State bar president calls recent lawyer suicides ‘disproportionate’ and ‘disconcerting’
Posted Jun 4, 2013 4:35 AM CST
By Debra Cassens Weiss
At least a dozen Kentucky lawyers have committed suicide since 2010, half of them in the last year.
Kentucky Bar Association president Doug Myers knew five of them. He calls the number of lawyer suicides in the state “disproportionate” and “disconcerting,” the Louisville Courier-Journal reports.
The average age of the suicide victims, all men, was 53, the story says. Most were trial lawyers. One was facing medical, family and financial issues. Another represented plaintiffs in priest abuse cases. A third was a former University of Kentucky basketball player.
In a recent issue of the Bench & Bar magazine, Myers asked lawyers to “take on a responsibility for our peers” by referring troubled colleagues to the Kentucky Lawyer Assistance Program. A lawyer talking with a depressed colleague should listen nonjudgmentally, ask if the person is suicidal, obtain a commitment that the person won’t take action before talking to them, stay with the person if the plan is immediate, and take the depressed person to a hospital if necessary.
Myers told the Courier-Journal he thinks stress is to blame for lawyer suicides. “You take on the burden of your clients’ problems, then pile them on your own, and it takes a toll,” he told the newspaper.
Lanny Berman, director of the Washington-based American Association of Suicidology, told the Courier-Journal that competitiveness and perfectionism are two traits that put lawyers at risk of depression and suicide, as well as alcohol abuse and drug use. Another issue, he said, may be that lawyers lack fulfillment through law practice.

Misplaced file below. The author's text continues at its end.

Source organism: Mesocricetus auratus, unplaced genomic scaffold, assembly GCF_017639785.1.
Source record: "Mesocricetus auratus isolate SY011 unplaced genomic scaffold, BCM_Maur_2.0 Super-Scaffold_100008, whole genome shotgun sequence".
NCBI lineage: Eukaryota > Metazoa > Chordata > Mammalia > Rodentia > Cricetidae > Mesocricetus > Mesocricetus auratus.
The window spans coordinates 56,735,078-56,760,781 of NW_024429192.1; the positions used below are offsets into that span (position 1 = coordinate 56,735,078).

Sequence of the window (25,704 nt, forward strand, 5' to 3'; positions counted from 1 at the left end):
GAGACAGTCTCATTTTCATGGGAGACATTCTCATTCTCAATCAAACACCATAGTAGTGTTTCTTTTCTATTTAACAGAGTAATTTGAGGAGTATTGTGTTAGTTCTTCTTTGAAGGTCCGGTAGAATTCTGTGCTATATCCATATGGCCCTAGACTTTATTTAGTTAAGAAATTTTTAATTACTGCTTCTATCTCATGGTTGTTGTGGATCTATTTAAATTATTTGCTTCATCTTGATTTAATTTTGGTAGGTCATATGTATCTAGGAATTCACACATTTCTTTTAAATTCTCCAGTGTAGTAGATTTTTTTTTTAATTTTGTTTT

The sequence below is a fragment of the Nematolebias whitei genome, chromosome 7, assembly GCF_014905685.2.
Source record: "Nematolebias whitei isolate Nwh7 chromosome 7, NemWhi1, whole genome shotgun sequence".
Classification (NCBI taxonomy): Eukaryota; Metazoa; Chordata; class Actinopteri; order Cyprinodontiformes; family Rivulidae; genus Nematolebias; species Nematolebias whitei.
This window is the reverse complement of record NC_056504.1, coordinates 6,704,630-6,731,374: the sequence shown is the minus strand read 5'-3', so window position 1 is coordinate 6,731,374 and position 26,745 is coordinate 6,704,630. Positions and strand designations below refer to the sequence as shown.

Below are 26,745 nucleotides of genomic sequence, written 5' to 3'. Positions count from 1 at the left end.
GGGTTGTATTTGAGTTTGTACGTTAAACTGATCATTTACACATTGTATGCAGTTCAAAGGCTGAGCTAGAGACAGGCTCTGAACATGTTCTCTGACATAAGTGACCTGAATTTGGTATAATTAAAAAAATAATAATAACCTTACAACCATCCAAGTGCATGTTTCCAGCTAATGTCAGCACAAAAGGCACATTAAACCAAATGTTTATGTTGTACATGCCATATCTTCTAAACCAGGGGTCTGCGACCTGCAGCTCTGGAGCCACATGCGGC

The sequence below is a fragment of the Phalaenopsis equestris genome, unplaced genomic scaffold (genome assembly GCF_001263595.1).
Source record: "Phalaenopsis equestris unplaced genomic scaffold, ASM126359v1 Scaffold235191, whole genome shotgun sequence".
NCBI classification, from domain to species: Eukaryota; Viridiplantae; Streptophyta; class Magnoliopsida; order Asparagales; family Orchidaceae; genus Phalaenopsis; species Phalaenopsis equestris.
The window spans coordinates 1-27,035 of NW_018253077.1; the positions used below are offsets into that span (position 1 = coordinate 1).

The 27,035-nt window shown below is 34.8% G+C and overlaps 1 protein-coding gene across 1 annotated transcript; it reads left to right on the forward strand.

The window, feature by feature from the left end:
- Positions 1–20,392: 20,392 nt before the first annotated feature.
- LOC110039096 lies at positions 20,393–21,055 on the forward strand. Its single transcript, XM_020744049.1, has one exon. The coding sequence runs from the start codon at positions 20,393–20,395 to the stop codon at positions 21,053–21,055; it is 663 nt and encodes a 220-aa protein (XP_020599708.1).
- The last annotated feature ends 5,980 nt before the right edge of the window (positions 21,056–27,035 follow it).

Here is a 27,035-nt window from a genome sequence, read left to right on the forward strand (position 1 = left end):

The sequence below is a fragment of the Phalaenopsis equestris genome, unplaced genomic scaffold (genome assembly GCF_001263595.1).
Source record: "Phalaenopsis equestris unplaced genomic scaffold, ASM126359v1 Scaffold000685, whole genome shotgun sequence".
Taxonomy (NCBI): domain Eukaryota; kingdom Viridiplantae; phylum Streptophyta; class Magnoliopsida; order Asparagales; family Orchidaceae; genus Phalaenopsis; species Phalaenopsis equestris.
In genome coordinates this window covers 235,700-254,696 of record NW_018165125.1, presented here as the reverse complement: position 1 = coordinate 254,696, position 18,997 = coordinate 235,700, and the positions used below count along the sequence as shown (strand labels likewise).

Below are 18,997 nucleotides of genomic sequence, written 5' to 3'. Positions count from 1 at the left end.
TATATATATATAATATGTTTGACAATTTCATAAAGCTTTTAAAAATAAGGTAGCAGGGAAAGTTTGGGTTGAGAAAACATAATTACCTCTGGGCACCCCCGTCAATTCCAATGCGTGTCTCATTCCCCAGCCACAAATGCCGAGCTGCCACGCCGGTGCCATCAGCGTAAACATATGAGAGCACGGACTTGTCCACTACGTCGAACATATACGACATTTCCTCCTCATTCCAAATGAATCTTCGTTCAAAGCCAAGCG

The recent suicides coincide with a "dramatic spike" in Baby Boomer suicides between 1999 and 2010, reported by the Washington Post. The suicide rate for men in their 50s increased nearly 50 percent to 30 per 100,000, while the rate for women in their early 60s rose by nearly 60 percent to 7 in 100,000, according to statistics by the Centers for Disease Control and Prevention.
Experts who talked to the Post said the economy was a factor. Some also suggested that Baby Boomers may be reluctant to accept the realities of aging, and that their lives may not have lived up to high expectations grounded in stress-free childhoods. The suicide rate for men may be higher because they have fewer social connections than women, the experts said.
The Kentucky bar’s Lawyer Assistance Program will be traveling around the state to teach courses on recognizing the signs of suicide risks, according to its website. The ABA Commission on Lawyer Assistance Programs develops educational materials for lawyers about stress, depression, addictions and other mental health issues. More information is available at its website.
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